Release Date: Sep 25, 2015
Record label: Third Man Records
Genre(s): Pop/Rock, Alternative/Indie Rock
Jack White and Alison Mosshart’s extracurricular activity has always been a sweet pairing, with White’s occasional histrionics confined solely to his guitar, and the sometimes lumpen swagger of Mosshart’s on-hiatus Kills invigorated by the Nashville veteran’s endless work rate and repertoire of axe tricks. That’s not to downplay other Dead Weather members, now on album three and properly gelled as they are. It’s just that Dodge And Burn feels every part a record made by a duo.
Despite their scuzzy appeal, the Dead Weather’s previous two albums have tended to fall a little short of Jack White’s usual vertiginous quality standards. Third time around, frontwoman Alison Mosshart has located her inner ballsy blueswoman (as opposed to her inner chain-smoking indie-rock vamp) on tracks such as the Led Zep-alike I Feel Love (Every Million Miles); the interplay between guitarist Dean Fertita and bassist Jack Lawrence has been sluiced free of sludge. As a result, Dodge and Burn bristles with clarity of riff, hook and tune and showcases the frankly ridiculous drumming ability of White himself.
Despite his occasionally questionable outspoken nature, I’m mostly quite the fan of the works of Jack White. Obviously The Dead Weather isn’t all about the former White Stripes man, but stick with me for a minute here. Despite feeling generally positive when I hear his tunes, a couple of things have reminded me of his frailty recently. Firstly, the limp effort from Sam Smith for the new James Bond theme sent me back to Quantum of Solace when White and Alicia Keys showed less chemistry than Jesse Pinkman in the first series of Breaking Bad.
It took the Dead Weather two years to make and release Dodge and Burn, with the bandmembers recording whenever they had time to play together and issuing several songs as singles through Third Man's subscription service, The Vault. Despite these fragmented origins, this is the Dead Weather's most satisfying and engaging album, with everything that was good about their previous music getting a shot of adrenaline. The charged opening track, "I Feel Love (Every Million Miles)," is the first sign that things are a little different this time, with the spare swagger of '70s metal and boogie rock providing a platform for some of Dean Fertita's most unhinged guitar playing and some of Alison Mosshart's wildest vocals.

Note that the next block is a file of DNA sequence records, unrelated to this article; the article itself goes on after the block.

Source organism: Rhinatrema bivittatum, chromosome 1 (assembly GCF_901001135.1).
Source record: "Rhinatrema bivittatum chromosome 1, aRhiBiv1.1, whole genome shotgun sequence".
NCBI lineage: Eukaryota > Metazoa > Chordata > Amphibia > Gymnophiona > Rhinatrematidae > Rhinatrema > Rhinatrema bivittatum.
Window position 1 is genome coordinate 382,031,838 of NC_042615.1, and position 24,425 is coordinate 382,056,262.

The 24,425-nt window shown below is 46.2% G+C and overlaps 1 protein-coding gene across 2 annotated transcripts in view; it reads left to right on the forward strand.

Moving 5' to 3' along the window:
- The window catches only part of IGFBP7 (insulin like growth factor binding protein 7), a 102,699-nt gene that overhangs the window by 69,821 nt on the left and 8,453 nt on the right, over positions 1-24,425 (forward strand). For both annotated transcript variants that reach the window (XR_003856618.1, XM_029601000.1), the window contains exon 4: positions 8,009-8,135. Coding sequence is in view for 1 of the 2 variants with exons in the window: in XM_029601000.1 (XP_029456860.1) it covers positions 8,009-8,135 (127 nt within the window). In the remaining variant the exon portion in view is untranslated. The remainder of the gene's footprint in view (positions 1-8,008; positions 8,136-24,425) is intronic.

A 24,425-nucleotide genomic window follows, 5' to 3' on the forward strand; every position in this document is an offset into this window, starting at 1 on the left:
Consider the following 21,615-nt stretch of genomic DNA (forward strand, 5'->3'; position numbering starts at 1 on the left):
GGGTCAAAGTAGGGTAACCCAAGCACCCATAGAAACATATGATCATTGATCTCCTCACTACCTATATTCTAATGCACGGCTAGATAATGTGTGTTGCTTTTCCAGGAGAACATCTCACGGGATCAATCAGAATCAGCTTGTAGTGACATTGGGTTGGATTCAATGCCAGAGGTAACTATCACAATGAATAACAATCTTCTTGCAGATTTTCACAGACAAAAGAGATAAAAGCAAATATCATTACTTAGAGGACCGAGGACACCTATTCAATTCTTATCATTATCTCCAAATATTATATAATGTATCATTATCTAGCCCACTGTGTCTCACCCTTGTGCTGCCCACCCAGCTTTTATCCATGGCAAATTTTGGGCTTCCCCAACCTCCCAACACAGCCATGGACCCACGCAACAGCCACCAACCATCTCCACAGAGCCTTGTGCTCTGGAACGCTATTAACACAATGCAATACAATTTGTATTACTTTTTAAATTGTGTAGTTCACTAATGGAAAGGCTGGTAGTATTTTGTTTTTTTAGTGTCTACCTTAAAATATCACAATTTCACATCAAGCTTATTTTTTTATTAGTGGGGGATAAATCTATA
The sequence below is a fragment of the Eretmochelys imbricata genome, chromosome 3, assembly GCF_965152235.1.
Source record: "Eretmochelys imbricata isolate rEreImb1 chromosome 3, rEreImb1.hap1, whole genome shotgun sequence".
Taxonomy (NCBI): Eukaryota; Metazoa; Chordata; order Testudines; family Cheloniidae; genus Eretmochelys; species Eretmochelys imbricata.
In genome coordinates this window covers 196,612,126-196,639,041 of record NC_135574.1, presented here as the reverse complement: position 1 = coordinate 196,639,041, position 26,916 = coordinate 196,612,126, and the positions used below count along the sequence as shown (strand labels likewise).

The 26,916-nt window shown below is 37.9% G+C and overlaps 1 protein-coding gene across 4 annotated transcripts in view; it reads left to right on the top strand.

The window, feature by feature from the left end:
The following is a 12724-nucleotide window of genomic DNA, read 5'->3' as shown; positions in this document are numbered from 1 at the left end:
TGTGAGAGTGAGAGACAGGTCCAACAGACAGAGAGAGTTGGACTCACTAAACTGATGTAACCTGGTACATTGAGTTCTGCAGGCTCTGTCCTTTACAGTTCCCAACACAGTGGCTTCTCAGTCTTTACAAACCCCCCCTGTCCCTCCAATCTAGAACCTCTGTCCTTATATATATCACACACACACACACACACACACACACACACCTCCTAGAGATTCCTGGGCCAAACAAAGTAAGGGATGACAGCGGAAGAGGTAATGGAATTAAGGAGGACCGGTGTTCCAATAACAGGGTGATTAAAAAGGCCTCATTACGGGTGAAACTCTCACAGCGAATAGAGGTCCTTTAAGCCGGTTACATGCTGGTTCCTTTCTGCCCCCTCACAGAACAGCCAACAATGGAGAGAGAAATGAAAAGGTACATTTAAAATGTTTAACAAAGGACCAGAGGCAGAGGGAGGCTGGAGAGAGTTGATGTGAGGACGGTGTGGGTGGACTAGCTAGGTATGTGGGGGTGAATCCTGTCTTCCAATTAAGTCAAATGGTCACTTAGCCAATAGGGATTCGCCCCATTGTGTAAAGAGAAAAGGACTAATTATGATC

The Dead WeatherDodge and Burn(Third Man)Rating: 4 out of 5 stars Jack White unleashes his inner Led Zeppelin once again on the third go-round of his somewhat supergroup the Dead Weather. Five years after their previous release, little has changed with this hard charging quartet. That might be an issue for other bands, but White (on drums and occasional vocals), frontwoman Alison Mosshart, bassist Jack Lawrence and Queens of the Stone Age guitarist Dean Fertita have plenty of venomous riffs still up their collective sleeves.
What Alison Mosshart and Jack White ultimately share is the idea that rock’n’roll means great sound effects above all else. The guitars they adorn their hi-tech, swamp-blues alt-rock with can be described metaphorically as power-drilling or machine-gunning; they can also be described as literally sounding like a power drill or machine gun. Thus no one would ever describe their microtone-heavy bluster as some kind of relic or return; there’s no garage in it à la the mechanistic Black Keys, nor any grease à la the song-impaired Alabama Shakes.
Much is made of the dynamic pairing between Jack White (The White Stripes, The Raconteurs) and Alison Mosshart (The Kills), the duo at the front of rock supergroup The Dead Weather, who at times seem like kindred spirits separated at birth. But not enough is said about how the twosome, along with keyboardist Dean Fertita (Queens of the Stone Age) and bassist Jack Lawrence (The Raconteurs, The Greenhornes), casually marries muddy blues with hard-rocking riffs, eclectic rhythms, and howling punk energy. Lost in all the star power is just how effortlessly experimental this music can be.
Every bit of music Jack White lays his hands on seems to sound so rigid. For someone who aims to be the savior of rock and blues, two styles with the loosiest-goosiest of spirits, he attacks each song as if fearful he’s going to knock even one hair out of place. This is even more evident listening to White play drums in his side project, The Dead Weather.